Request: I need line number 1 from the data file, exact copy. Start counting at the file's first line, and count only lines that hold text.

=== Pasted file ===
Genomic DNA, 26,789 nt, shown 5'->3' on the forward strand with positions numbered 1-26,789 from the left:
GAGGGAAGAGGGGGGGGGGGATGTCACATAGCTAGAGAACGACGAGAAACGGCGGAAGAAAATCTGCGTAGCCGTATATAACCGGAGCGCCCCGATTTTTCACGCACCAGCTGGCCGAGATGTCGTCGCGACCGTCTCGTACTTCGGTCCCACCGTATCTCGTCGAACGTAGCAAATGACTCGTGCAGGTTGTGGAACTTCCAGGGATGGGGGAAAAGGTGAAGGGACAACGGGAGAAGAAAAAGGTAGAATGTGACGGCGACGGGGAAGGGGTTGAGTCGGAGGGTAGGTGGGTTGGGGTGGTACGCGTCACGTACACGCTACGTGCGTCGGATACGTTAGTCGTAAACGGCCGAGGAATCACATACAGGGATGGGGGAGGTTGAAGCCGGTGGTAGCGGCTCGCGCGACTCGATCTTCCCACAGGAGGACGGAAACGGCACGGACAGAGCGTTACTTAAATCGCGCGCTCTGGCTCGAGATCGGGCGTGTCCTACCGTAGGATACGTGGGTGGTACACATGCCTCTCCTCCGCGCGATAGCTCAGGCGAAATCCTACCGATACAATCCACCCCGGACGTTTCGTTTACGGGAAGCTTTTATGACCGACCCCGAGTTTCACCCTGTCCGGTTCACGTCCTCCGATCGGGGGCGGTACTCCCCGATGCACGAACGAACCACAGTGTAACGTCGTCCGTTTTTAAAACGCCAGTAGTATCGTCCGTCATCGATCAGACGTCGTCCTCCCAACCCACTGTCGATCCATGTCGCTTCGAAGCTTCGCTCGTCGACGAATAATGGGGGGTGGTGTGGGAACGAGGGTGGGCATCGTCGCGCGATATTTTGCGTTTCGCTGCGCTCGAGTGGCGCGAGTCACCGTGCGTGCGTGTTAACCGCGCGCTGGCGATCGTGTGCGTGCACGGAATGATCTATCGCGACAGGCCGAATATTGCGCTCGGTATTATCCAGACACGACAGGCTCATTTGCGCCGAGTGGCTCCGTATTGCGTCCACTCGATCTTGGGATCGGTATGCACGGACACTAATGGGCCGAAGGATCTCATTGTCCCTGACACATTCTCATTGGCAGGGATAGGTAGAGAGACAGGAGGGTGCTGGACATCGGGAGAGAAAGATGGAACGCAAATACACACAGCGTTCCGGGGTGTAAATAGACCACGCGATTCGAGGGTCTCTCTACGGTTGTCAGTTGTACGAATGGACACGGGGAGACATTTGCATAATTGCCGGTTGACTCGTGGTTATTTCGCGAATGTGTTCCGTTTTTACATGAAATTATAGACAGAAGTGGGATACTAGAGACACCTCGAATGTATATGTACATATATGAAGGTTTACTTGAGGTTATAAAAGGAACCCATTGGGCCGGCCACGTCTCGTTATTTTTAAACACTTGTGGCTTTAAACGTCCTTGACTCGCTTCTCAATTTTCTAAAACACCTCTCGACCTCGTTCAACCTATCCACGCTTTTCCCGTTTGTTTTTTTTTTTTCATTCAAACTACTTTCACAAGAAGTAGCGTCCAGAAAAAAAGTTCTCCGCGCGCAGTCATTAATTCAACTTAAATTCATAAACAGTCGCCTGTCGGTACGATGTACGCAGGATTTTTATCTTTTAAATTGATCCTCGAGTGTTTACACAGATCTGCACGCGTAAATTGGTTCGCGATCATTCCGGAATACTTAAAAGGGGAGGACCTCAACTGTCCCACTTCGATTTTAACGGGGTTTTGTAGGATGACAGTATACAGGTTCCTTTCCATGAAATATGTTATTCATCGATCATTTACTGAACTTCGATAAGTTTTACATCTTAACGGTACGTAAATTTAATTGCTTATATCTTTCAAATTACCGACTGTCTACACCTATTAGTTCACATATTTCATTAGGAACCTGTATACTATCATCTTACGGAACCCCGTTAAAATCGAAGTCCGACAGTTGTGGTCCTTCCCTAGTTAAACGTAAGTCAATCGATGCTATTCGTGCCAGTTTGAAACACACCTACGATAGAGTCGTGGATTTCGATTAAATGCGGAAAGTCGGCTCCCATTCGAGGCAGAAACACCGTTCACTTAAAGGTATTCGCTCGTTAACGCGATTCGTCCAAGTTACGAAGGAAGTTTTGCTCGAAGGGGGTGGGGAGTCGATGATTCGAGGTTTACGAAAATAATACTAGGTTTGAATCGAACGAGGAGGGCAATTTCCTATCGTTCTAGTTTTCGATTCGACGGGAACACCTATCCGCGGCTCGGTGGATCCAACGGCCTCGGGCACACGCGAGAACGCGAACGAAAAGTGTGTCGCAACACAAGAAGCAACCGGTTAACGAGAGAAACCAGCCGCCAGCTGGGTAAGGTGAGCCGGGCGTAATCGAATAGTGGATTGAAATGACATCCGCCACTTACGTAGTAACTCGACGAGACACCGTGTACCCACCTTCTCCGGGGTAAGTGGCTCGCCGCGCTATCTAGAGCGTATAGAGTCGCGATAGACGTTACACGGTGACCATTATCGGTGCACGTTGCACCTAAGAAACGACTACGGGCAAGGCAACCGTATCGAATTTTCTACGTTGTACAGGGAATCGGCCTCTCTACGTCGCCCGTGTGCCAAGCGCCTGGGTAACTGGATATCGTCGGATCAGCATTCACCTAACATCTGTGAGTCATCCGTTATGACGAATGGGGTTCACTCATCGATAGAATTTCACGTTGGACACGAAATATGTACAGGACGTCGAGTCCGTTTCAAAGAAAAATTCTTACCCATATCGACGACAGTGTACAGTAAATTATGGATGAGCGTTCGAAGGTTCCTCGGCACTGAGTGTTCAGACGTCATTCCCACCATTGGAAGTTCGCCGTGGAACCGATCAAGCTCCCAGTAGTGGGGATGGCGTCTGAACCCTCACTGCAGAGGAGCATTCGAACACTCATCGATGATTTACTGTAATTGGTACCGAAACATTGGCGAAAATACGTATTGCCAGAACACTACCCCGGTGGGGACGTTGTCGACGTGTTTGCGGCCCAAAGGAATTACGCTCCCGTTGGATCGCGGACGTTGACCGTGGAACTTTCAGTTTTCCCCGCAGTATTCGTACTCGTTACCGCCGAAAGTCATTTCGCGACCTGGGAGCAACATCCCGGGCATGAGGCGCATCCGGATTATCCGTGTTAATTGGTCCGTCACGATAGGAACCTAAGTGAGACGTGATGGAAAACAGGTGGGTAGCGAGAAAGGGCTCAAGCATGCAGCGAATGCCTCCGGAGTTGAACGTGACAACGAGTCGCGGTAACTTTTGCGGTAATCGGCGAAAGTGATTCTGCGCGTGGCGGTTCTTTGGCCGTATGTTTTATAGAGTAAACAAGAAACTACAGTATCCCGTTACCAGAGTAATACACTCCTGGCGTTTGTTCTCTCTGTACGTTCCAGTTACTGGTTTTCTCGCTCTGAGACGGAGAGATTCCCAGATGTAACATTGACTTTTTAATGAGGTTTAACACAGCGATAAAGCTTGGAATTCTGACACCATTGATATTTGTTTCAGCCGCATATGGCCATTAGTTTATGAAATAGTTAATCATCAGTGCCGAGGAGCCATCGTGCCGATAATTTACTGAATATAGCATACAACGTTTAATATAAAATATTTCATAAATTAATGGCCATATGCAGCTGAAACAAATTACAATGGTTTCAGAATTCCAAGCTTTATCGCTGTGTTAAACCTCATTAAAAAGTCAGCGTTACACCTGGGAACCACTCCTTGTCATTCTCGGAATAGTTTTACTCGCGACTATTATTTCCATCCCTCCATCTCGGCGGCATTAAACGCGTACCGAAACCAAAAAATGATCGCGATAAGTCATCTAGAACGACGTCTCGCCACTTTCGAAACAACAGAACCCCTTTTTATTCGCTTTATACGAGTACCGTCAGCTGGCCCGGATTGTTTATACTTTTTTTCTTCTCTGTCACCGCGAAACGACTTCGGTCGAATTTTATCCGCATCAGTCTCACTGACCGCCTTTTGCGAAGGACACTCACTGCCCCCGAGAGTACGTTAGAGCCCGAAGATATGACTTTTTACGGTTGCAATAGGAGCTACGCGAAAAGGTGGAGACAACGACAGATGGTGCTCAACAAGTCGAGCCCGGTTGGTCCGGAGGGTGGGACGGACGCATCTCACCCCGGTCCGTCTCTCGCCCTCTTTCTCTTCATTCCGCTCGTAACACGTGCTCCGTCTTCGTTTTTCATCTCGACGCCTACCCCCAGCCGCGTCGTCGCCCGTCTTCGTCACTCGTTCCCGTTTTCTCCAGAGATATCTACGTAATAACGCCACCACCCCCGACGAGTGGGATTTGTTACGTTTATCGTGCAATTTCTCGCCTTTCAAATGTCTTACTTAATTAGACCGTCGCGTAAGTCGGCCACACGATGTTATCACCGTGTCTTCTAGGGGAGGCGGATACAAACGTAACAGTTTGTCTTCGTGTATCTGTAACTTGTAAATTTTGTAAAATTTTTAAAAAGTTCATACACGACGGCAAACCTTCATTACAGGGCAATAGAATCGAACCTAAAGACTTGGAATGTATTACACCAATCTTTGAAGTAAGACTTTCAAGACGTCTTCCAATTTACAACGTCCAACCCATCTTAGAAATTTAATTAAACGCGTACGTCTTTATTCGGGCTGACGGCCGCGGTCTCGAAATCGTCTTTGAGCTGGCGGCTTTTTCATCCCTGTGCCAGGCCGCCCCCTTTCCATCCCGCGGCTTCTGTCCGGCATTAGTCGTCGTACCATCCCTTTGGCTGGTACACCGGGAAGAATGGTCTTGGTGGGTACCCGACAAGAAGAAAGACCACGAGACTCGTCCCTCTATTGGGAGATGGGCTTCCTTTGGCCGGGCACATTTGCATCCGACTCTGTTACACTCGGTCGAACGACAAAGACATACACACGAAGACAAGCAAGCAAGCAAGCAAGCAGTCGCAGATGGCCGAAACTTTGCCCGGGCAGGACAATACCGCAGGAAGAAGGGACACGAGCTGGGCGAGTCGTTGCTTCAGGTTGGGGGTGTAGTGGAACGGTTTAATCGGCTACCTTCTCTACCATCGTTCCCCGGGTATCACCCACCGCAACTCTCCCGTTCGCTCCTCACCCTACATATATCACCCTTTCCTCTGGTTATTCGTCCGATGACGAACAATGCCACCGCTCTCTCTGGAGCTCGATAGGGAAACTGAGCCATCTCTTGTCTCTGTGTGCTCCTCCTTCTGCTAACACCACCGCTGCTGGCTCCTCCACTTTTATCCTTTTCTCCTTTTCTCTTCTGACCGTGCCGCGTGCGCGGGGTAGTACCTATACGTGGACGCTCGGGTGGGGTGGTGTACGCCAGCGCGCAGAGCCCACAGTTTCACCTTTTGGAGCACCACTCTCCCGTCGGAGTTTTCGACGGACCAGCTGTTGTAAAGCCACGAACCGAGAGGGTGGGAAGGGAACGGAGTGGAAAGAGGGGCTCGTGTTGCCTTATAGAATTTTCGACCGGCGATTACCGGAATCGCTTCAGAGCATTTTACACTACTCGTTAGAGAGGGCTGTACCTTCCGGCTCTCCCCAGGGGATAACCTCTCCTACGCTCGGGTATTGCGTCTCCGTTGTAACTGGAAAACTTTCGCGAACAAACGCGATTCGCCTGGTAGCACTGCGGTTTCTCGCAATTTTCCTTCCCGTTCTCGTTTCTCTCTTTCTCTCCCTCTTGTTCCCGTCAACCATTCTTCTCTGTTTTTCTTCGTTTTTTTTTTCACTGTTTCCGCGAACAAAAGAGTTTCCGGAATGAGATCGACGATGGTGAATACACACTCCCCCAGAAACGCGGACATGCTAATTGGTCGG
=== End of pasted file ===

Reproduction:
Genomic DNA, 26,789 nt, shown 5'->3' on the forward strand with positions numbered 1-26,789 from the left: